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Skip the official apps for Facebook and check out this privacy-focused one instead.
On mobile devices, the Web hasn't lived up to its promise of a universal programming foundation. Google is trying to change that.
For $96 per year, the startup promises customers an adaptable, customizable, refined website for those who need more than a Facebook profile page.
So-called Internet safety software ComputerCop, often given to families for free by their local police departments, puts children and personal data at risk, a new report alleges.
SRware Iron, Comodo Dragon, and Dooble use the Chromium browser engine but promise to protect your privacy better than Google Chrome.
A new notice will tell you ahead of time whether your device and browser support a certain page.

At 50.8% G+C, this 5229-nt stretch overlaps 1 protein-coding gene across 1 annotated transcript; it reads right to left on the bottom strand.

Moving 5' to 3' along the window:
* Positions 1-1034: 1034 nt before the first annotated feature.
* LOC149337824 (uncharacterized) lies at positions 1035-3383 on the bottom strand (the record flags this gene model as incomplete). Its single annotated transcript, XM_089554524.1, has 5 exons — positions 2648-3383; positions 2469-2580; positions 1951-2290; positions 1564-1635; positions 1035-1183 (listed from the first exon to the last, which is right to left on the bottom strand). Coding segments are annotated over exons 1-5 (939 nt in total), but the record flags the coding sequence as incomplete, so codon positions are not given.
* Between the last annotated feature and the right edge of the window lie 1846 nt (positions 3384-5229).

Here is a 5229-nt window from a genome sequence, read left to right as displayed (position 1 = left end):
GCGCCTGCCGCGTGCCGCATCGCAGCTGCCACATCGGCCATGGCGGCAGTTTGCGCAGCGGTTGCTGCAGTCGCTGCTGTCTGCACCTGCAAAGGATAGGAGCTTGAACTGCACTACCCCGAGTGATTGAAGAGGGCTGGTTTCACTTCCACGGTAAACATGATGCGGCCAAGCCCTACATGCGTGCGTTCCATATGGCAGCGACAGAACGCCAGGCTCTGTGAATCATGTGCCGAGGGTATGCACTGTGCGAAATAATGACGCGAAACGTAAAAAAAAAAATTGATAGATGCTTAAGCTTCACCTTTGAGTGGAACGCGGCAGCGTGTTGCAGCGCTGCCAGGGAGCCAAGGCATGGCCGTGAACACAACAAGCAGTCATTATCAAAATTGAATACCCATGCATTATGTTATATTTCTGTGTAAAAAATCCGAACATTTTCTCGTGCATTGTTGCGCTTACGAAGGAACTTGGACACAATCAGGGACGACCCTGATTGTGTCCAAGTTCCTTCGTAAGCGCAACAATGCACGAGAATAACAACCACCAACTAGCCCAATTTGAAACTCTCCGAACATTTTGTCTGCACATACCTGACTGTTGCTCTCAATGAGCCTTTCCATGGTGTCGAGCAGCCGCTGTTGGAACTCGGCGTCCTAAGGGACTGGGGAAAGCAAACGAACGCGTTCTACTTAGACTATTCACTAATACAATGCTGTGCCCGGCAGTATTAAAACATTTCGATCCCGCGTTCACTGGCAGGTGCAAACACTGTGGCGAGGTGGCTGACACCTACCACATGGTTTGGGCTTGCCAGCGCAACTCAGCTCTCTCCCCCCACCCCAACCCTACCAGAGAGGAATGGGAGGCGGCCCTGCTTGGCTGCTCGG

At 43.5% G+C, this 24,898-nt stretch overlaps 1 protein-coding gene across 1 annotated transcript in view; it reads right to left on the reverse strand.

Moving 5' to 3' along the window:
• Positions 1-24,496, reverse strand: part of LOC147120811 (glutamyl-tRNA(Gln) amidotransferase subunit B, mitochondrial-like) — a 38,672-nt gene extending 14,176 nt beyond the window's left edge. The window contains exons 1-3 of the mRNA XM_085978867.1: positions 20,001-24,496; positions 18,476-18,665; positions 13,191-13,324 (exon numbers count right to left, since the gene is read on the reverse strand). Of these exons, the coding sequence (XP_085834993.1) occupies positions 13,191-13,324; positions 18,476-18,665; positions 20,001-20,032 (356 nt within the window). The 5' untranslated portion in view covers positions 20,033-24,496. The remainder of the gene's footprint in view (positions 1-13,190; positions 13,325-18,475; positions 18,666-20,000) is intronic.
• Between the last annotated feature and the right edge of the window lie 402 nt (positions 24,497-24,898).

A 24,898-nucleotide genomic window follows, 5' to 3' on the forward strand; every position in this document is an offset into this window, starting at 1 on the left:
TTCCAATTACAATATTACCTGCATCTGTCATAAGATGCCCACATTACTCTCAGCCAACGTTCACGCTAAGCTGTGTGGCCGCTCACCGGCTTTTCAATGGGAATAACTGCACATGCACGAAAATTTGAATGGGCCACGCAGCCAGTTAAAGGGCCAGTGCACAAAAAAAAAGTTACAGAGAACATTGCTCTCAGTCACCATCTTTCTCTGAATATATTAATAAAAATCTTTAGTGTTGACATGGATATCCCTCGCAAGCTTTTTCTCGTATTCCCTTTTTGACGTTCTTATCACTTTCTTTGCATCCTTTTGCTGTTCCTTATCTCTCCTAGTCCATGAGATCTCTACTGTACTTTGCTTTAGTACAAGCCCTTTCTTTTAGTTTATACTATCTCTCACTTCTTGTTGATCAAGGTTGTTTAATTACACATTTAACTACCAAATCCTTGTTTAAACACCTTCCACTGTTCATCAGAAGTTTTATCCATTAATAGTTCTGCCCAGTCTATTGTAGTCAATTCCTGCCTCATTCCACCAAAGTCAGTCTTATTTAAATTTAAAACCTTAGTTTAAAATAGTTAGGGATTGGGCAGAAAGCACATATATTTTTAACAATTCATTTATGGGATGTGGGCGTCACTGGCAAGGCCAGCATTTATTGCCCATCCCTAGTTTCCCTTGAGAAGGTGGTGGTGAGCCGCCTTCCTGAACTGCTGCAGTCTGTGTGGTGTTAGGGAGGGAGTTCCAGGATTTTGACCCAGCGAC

This free font integrates regionally appropriate Japanese, Chinese, and Korean language promises to be a boon to designers and developers.
Don't care for that car ad? Soon, Facebook will explain why it's there -- and give you the power to tune out those kinds of pitches.
Several third-party utilities can serve as Start menu replacements for Windows 8 users who aren't as keen on the new Start screen.
HTTP 2.0 is designed to deliver Web pages to browsers faster. But some in the standards world think finishing the technology in 2014 is unlikely.